A "tribute to the American stylist," American Look shows families at leisure, children dressed in cowboy and cowgirl outfits watching television, a father shooting home movies of his picnicking family, Fifties-modern home interiors graced by formally dressed models, furniture (including designs by Herman Miller), kitchens and kitchen equipment, packaging (including designs by Donald Deskey), appliances, textiles, offices and office furniture, office machines, industrial machines, lawn mowers and sprinklers, domestic and institutional architecture, people at leisure and enjoying recreation, children playing baseball, a mother and child in a transparent rowboat being observed by the snorkeling father, automobile styling and design and the work of the design staff of the new General Motors Technical Center at Warren, Michigan. The story behind the design of the 1959 Chevrolet Impala is shown, with dramatized moments in the design and modeling process.
The film lumps industrial, interior and product design efforts together as "styling," and characterizes them as responses by industry to insistent consumer demands for the most modern products and environment. During the last third of this twenty-eight-minute film, it becomes clear that it was produced to celebrate modern design as exemplified in the "look" of the 1959 Chevrolets, the year that tailfins stretched to their greatest extent. Since, in that year, many General Motors models shared similar mechanical components, the film promotes the many alternative design options available to car buyers, stating that "America's greatest freedom [is] the freedom of individual choice." This visually dazzling and technically excellent film presents a great variety of clean and antiseptic late Fifties products and environments, and those interested in design history would do well to listen closely to its narration.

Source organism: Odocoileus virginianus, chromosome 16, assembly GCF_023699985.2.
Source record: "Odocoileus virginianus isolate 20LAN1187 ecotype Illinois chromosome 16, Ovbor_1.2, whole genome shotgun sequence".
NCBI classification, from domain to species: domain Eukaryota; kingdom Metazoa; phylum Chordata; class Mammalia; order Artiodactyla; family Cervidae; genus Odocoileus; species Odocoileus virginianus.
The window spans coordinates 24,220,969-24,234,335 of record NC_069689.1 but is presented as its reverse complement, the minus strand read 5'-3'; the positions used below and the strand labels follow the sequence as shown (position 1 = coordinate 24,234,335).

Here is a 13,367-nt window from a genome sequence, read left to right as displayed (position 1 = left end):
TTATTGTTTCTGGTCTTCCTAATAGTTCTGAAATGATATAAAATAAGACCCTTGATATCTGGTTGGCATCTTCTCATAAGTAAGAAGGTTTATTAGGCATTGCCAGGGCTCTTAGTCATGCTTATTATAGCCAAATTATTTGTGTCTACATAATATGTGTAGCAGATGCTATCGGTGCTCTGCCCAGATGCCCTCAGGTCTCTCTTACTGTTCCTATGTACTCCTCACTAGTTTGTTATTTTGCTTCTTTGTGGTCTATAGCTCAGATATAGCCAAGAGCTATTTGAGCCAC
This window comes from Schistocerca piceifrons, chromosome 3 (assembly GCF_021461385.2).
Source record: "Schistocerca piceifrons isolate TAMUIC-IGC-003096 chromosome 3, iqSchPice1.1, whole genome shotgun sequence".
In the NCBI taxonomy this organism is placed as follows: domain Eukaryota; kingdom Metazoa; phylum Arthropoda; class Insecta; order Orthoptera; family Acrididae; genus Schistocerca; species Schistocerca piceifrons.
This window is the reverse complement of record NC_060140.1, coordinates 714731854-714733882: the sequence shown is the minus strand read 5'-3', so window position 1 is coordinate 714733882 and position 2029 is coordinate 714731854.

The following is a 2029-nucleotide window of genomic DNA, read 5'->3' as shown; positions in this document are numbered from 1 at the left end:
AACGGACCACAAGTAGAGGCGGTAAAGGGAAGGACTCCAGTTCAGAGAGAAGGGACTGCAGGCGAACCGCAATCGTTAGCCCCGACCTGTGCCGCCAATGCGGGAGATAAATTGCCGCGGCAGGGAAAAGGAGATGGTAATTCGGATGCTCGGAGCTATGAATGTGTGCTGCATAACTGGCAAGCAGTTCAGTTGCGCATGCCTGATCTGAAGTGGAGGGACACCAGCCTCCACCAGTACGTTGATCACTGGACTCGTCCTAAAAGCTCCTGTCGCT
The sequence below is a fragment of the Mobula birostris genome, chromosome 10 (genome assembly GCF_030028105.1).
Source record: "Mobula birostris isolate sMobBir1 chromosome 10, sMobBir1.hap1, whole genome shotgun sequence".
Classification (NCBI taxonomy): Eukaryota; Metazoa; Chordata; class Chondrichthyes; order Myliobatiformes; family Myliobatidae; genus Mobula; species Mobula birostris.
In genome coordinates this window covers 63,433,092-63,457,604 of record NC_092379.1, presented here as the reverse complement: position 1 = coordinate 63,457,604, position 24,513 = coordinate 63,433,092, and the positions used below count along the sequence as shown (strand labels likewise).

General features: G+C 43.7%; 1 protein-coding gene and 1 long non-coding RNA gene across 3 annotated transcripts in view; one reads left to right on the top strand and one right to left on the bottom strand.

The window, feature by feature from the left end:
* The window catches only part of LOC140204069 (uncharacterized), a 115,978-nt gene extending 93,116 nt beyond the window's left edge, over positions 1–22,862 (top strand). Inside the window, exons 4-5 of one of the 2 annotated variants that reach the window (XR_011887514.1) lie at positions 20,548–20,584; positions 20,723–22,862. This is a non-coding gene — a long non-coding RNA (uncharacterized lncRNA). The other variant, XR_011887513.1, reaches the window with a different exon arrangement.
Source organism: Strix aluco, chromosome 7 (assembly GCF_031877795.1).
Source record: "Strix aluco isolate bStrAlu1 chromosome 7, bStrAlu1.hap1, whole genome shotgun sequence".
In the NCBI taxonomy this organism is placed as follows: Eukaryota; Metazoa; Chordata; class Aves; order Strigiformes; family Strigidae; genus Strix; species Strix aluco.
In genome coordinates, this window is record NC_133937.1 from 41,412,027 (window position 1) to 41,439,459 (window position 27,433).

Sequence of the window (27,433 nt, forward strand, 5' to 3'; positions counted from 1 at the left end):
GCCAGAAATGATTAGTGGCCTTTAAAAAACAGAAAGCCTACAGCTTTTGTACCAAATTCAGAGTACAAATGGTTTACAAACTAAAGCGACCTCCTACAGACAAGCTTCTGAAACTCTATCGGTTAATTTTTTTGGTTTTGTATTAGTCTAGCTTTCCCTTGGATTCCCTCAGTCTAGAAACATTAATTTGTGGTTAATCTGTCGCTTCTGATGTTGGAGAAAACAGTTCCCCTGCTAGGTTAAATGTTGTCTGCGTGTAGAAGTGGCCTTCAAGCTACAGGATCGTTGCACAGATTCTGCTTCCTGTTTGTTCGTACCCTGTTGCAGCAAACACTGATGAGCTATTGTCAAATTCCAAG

January 21, 2014 Subject:
Unknown To Me At That Time
Except for the Hudson's store in the newly opened Eastland Shopping Center in Harper Woods, Michigan (at 9:00) the rest of these things would have looked way out to me that year. Even the sprinkler; they had those types at that time but that streamlined shape would not be seen in those for a decade or more. Same with the riding lawnmower.
1958 to me was the introduction of the hoola hoop and Popeye Colorforms.
Lots of concepts, some actually executed - on an isolated basis apparently; it would be a few years yet, before the tired styles of the 1950's and before would be abandoned.
That Hudson's store (like the one at Northland, exactly the same architecture, built in 1953) was timeless taste. Those two shopping centers were pure taste. Loved 'em.
Typical late 50's stuff, though. From the time just before we emerged from "the dark ages" far as I was concerned.
October 21, 2013 Subject:
The utopian manufactured world of careful design is shown at its near-apex in this made-for-wide-screen presentation, obviously intended to whet appetites for new products via your local cinema.
In showing the connectedness of the new philosophy in clean and fresh design (even extending to the bowling alley and what one wears in the bowling alley), the viewer is encouraged to look around for other ways (via consumerism) to belong to this brilliant voyage into the ideal.
This approach fits Walt Disney's E.P.C.O.T. plans of about the same era. A homogenous and joyful society enjoys better living through design and industry.